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LEDs come in all shapes & sizes ... pick one you like and hope for the best

Industry standard LEDs are 5mm but 3mm is also fairly common.
BMW have decided to do their own thing and use a size that nobdy has ever heard of (short, tapered, red, 4.2mm, superbright, a focussed light pattern) - which makes it impossible to get replacements.
This shouldn't be a problem but as the BMWs ones are failing within a few years (most other LEDs are expected to last forever), we have a problem

Process of elimination means I ordered replacements :
5mm
Red
Superbright
*NOT* diffused

I thought the BMW LEDs sent a tight beam of light so I got some that were viewable for about 40 degrees, if I was choosing again I'd pick something more like 90-120 degree range .

The original LEDs used a plastic mounting block, the new ones are fitted without the block.

Note where the orignal LEDs were mounted - the new ones have to be in the same place to work properly with the light bars :
a couple of mm above the board.
a few mm inset from the edge of the board (this is critical for the reassembly)
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      11-18-2017, 05:25 PM   #5
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Assembly is fairly simple but there are a couple of "Gotchas" :

clean / hoover everything before starting !
- the last thing you want is a fingerprint or chunk of loose plastic on view inside the lens when you're finished.

clip the repaired circuit board in place
- route the wires as they were

refit the middle moulding
- make sure the 4 fixing barbs click into place correctly.
- each lightbar has a recess at the end - the LED should sit in the recess. closely inspect each LED to make sure it's not been pushed out of place.
- use the PP3 battery to retest and make sure everything is working properly.

refit the black eyebrow piece so you have a good reference point for the next stage.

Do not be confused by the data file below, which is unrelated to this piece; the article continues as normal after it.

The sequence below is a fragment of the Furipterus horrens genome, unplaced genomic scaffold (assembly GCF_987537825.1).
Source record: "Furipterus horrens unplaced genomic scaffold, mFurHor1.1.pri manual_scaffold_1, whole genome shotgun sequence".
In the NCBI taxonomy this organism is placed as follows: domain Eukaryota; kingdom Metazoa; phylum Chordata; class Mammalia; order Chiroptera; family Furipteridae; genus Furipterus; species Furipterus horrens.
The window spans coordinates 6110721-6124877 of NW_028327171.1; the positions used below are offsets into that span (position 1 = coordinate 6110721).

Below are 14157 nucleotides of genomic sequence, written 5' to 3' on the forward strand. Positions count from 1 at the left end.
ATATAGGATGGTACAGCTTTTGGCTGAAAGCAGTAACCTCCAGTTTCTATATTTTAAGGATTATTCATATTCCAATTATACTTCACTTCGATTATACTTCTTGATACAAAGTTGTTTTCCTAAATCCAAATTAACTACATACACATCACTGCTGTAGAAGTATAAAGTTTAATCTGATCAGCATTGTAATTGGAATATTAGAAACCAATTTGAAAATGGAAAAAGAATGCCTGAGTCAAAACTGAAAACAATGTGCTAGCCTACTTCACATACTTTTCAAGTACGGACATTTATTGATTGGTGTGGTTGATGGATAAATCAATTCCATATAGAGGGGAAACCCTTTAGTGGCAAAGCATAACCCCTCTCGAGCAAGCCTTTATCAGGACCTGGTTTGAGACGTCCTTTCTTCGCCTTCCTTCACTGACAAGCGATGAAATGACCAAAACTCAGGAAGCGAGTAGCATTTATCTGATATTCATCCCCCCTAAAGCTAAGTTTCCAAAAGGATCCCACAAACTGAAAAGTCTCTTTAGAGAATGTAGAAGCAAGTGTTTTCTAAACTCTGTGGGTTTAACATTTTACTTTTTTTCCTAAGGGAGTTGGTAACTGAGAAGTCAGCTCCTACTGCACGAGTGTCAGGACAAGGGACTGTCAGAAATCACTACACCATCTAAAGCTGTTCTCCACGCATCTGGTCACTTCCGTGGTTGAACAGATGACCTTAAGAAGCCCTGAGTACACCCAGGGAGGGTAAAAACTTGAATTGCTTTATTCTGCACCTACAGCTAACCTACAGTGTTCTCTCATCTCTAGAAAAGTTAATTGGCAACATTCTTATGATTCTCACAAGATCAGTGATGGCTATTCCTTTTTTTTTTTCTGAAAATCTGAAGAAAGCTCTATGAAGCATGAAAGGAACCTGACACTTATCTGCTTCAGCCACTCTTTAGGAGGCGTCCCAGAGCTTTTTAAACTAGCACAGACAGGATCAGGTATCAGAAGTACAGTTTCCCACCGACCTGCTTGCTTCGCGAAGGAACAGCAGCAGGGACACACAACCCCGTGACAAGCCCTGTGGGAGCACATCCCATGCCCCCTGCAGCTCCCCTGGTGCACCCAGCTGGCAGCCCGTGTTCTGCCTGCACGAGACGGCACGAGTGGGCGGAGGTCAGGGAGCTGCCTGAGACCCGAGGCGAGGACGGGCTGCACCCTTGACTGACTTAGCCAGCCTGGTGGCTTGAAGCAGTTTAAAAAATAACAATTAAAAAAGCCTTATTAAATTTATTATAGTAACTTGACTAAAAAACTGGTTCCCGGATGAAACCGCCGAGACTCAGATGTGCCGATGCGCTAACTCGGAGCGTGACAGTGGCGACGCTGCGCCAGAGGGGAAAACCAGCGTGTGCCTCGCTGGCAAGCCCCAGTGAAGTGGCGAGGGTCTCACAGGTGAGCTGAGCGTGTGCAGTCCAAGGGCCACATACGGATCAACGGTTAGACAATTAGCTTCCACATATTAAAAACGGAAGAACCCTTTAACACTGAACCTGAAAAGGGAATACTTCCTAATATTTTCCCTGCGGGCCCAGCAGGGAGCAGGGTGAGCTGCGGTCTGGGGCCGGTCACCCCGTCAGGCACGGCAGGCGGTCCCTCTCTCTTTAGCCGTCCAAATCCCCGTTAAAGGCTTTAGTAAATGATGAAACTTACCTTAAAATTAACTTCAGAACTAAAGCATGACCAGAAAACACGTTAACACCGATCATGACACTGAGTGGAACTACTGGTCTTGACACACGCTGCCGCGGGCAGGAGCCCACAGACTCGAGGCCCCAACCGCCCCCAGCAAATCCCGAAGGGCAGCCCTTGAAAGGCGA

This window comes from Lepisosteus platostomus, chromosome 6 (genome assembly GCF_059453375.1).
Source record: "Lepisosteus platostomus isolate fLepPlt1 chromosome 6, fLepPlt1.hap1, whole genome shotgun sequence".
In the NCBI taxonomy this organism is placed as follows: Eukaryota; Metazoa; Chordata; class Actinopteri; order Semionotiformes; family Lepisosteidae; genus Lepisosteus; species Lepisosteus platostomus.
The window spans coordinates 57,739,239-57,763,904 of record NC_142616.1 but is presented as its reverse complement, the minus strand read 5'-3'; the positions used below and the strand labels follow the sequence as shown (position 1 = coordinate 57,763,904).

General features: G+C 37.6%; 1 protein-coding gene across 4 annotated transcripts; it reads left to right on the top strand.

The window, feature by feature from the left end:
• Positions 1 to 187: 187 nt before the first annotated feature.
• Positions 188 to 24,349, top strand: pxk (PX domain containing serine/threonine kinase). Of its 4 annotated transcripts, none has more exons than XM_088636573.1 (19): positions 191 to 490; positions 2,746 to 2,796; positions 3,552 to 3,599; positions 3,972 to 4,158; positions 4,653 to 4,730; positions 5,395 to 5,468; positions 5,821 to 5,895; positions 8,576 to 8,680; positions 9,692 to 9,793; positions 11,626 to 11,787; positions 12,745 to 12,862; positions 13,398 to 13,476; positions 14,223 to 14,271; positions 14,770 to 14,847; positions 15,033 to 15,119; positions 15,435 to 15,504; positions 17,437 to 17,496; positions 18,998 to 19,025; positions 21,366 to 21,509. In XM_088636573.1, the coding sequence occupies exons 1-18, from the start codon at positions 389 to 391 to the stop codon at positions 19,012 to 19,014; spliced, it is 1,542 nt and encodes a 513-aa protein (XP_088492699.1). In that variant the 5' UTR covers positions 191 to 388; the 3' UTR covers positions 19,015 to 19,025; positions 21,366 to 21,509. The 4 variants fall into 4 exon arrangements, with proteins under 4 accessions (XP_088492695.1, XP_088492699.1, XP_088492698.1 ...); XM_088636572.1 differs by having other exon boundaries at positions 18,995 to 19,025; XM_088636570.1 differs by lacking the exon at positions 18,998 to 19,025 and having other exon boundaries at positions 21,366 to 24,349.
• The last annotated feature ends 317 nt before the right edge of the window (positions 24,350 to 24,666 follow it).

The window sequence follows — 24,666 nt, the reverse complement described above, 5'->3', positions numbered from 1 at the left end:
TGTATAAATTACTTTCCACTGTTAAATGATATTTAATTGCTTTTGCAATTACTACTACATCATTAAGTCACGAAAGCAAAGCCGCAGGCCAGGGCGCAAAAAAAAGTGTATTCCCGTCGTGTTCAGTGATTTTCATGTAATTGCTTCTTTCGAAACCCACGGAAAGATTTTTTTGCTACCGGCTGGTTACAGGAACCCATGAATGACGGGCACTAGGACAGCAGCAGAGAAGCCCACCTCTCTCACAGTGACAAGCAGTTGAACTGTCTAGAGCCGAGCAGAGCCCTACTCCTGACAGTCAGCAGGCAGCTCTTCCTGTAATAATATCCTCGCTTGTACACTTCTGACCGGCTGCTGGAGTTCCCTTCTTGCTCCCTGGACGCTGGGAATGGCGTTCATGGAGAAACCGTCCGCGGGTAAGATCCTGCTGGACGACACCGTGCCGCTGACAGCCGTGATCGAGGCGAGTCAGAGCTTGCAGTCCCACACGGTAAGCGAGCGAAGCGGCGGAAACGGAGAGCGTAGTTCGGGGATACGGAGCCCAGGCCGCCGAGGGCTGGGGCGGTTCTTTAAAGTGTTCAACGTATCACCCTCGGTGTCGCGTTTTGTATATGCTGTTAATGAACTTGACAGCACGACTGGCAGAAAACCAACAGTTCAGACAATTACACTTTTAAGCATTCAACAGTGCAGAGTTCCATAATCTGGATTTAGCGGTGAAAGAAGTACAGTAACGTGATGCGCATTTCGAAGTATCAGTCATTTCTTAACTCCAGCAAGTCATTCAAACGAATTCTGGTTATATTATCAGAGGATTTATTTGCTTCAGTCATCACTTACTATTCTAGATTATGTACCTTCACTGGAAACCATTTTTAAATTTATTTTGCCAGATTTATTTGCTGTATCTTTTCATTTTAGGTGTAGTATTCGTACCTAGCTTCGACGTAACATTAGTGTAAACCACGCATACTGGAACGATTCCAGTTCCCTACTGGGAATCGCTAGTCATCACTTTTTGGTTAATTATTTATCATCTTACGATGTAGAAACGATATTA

glue the red outer lense in place
- I used several spring clamps to hold the lens while the glue set.

refit to the car when the glue is dry (feeling rather smug is permitted at this point)


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      11-18-2017, 05:37 PM   #6
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Comments / feedback welcome, let me know if this type of guide is worth doing, what works best - what doesn't work so well ???

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      03-16-2018, 10:56 AM   #7
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Very useful thread! Thanks for this DIY, going to try this myself asap!
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      03-18-2018, 07:38 AM   #8
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Thanks, UK_Nomad.
Awesome manual!
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      03-18-2018, 07:56 AM   #9
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Thanks UK_Nomad for this DIY, going to try this on my E39 taillight
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      03-19-2018, 05:33 PM   #10
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Glad to know people are finding this guide helpful.
If you work out a better way of doing things when you try the repair please add a note here to help others in the future.